Knots/Bend knots/Water knot

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Water knot
Water-knot-webbing-tight-ABOK-296.jpg
Names Water knot, Tape knot, Ring bend, Grass knot, Overhand follow through
Category bend
Typical use To join webbing for climbing
Caveat Ends should be left long, knot should be tightened and inspected before each use. Difficult to untie.
ABoK number #296

The water knot (also tape knot, ring bend, grass knot, or overhand follow-through) is a knot frequently used in climbing for joining two ends of webbing together, for instance when making a sling.

Tying the water knot[edit]

Water knot before tightening

It is tied by forming an overhand knot in one end and then following it with the other end, feeding in the opposite direction.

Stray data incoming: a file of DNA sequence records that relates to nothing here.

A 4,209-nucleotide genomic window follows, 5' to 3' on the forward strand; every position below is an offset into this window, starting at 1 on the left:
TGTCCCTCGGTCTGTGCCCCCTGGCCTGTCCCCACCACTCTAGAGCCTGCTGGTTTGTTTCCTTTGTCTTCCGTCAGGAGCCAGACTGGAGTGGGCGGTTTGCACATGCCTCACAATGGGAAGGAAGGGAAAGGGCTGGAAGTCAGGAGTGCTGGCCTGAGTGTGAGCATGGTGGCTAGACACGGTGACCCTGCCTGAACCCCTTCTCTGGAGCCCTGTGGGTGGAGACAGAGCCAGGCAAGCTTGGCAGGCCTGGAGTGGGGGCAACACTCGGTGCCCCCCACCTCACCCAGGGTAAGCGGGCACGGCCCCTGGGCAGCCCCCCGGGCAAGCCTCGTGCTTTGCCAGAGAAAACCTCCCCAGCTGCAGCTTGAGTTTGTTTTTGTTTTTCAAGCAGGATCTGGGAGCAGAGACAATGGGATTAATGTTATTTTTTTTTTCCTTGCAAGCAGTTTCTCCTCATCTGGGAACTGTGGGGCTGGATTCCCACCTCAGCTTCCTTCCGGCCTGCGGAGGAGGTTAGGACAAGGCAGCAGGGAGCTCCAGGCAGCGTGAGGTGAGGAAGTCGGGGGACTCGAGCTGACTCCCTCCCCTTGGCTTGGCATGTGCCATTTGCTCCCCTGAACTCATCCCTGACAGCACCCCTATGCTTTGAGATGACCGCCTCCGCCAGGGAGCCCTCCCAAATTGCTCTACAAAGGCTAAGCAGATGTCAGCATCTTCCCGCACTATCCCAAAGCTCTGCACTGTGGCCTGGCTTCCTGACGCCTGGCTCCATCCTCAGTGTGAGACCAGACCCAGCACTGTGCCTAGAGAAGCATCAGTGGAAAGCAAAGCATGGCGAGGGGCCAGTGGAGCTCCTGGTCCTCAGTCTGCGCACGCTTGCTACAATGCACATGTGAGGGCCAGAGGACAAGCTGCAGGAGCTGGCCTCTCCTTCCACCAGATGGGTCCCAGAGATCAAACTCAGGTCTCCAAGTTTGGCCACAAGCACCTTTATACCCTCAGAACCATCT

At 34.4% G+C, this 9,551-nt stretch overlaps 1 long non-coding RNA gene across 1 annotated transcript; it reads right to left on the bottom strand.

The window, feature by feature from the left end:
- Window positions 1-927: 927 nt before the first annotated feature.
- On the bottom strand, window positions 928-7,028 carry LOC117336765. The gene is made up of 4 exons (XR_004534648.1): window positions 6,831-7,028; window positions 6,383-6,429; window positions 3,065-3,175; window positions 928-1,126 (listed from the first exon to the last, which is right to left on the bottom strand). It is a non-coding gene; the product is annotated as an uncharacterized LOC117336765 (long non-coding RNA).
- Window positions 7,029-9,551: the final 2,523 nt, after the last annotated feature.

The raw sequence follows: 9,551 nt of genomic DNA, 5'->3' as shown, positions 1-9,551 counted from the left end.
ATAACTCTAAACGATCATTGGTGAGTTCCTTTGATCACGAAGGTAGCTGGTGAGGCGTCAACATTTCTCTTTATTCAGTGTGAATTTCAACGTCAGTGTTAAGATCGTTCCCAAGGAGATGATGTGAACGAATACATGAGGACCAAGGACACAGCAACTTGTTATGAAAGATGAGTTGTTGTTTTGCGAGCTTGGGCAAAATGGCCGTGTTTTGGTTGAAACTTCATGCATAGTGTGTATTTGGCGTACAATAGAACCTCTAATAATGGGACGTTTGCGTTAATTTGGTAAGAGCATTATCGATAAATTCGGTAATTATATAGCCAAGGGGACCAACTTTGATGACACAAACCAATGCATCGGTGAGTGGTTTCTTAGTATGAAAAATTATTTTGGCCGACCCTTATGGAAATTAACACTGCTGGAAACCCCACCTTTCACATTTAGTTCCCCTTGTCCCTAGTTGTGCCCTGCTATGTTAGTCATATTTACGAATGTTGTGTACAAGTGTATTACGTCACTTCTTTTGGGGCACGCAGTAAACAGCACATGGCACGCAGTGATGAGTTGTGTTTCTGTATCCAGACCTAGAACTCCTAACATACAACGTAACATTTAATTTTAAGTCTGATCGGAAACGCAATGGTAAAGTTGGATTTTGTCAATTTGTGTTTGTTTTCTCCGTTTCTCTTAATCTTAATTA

The ends should be left at least 3 inches8cm long and the knot should be "set" by tightening it with full body weight. The ends can be taped or lightly sewn to the standing parts to help prevent them from creeping back into the knot.[1]


Security[edit]

Testing has shown the water knot to slip very slightly, but very consistently, with each load and unload cycle. In tests using 9/16 in14.3 mm tubular webbing, repeated loading and unloading with 250 lbs113 kg caused one of the 3 in76 mm tails to work back into the knot in just over 800 loading cycles. When the water knot was statically loaded with 200 lbs91 kg no slipping was observed. These results validate the need to leave long tails and inspect water knots before each use.[2]

References[edit]

  1. Craig Luebben, Knots for Climbers (Evergreen, Colorado: Chockstone Press, 1993), 19.
  2. Tom Moyer, Water Knot Testing, 1999 International Technical Rescue Symposium, 1999. ([1] accessed 2007-04-07.)